I have been working on the JVM for years and I have very rarely experienced a JVM crash ... that is until approx 6 months ago.

Since that I have experienced approximately 5 JVM crashes resulting from 2 JVM defects. The solution from Oracle was always the same ... upgrade.

Each upgrade is always to and from a point release ... i.e. and Oracle's latest suggestion (after confirming that they did fix the bug) was to upgrade from 1.6u20 to 1.6u26.

How concerned should I be upgrading minor versions of the JVM?

Is this a big event that necessitates enormous amount of regression testing or are they safe upgrades that should be embraced?

  • 4
    In which context will the JVM in question run? Do you use it to play game applets or do you run a hospital's information system on it? The correct answer heavily depends on that information.
    – blubb
    Commented Aug 4, 2011 at 10:44

3 Answers 3


It shouldn't be a big event to upgrade a minor version, and I've never experienced problems.

That said, the infamous Java 7 problems are somewhat scary, and even tough it was a major version upgrade, those specific problems appeared in fact in Java 6 ~u20 and were maybe fixed in u25. They surfaced only because Java 7 has some optimization flags enabled by default that Java 6 has not. Had you used those flags in Java 6, you could have experienced not only crashes, but incorrect execution of loops, that is, miscalculations, because of a minor upgrade from 6u19 to 6u20 (approximately).

The fact is, no one guarantees that an upgraded version will work at all. The JVM, its environment (computer, OS), and your application, they all interact mutually, and to be reasonably sure that the whole enormous pile of stuff plays nicely together, you indeed should do enormous amount of regression testing.

My approach to JVM upgrades is similar to any upgrades: unless I have a specific need to upgrade and unless it's a critical security upgrade, I'll wait for a while and read other peoples' experiences in the internet. If no one complains within a month or so, then it's likely safe to upgrade.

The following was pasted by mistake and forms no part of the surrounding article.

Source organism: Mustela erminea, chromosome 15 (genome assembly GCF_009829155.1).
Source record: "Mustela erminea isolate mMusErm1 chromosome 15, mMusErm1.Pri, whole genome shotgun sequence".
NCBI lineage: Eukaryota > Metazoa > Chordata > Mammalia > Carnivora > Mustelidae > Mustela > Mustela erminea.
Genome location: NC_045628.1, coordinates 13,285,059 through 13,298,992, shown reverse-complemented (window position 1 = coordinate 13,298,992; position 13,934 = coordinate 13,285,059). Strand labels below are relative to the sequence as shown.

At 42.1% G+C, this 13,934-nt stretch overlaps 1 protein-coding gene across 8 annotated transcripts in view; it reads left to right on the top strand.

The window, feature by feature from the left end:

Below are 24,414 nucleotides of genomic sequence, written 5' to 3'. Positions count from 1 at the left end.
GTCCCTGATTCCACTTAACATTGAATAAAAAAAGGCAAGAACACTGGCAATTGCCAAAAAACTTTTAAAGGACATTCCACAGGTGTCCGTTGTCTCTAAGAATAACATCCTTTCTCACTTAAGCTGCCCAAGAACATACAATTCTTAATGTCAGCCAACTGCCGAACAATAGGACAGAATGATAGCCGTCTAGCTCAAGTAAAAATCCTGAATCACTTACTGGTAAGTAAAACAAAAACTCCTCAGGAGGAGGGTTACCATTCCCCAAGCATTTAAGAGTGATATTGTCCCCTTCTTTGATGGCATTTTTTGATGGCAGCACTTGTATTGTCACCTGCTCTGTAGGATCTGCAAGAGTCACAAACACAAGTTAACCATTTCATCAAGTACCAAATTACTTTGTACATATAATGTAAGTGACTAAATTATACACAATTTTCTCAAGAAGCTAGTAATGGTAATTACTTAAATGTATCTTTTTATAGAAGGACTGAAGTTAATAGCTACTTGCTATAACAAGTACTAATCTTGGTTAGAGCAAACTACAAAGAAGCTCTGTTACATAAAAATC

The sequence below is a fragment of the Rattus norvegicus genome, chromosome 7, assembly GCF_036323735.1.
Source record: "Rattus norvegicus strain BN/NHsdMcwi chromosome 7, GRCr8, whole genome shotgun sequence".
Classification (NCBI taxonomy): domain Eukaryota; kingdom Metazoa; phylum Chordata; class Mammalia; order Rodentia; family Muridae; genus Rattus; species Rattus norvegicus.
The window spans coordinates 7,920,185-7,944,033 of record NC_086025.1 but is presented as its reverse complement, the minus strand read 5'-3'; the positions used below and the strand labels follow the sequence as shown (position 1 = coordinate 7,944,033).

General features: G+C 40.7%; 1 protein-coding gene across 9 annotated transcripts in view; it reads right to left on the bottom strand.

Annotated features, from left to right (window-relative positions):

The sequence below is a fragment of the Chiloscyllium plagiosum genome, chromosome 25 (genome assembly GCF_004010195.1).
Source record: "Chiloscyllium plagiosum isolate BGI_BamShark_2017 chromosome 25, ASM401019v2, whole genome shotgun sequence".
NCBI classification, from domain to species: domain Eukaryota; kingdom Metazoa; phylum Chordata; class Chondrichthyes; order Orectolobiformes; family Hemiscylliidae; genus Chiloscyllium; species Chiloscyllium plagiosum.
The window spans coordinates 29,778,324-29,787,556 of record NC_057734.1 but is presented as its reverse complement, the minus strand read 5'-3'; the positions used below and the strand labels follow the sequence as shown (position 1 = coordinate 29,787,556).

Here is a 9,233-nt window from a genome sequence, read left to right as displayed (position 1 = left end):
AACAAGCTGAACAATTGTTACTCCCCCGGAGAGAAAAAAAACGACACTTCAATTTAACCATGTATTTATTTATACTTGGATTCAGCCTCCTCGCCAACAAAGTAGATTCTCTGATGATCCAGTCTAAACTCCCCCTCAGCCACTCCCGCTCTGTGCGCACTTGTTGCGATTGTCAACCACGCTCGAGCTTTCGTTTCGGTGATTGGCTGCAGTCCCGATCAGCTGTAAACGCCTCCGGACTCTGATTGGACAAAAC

• 1
    Is there any place specifically that you look to read other people's experiences in the internet? Commented Aug 7, 2011 at 2:14
  • @Dakotah North: Not a specific place. Hanging on numerous mailing lists (such as [email protected], where an alert of critical problems came on the day Java 7 was released) provides plenty of this sort of information. Commented Aug 8, 2011 at 7:12

In my experience with enterprise Java applications, the benefits of embracing the minor JVM updates ouweigh the associated risks.

One benefit is that the minor updates almost always contain bug fixes. Applying these updates can actually improve the stability of your production environments. I have experienced JVM crashes where the root cause analysis reveals that the defect has already been identified and fixed in a minor JVM update.

Another benefit is that minor updates often contain performance improvements. However, as noted by @Joonas, it is risky to use unproven or experimental performance flags in any update (major or minor) without significant testing.

As with any change, it is most important that you proceed in a responsible manner. Here are some practices that I follow when planning for a JVM update:

  • Carefully review all of the release notes for every minor update between your current version and the target version.
  • Understand your users tolerance for application outages, and regression test accordingly. (@Simon)
  • Research the experience of others on the Internet (@Joonas)
  • Have a rollback plan in place (@Thorbjorn)

Around Oracle Java 1.6 u20 a safety check alerting for "Mixed code" was introduced, which influenced our application for some users causing it to crash. This was a minor upgrade, and had severe influences in production.

Always be prepared for a rollback.

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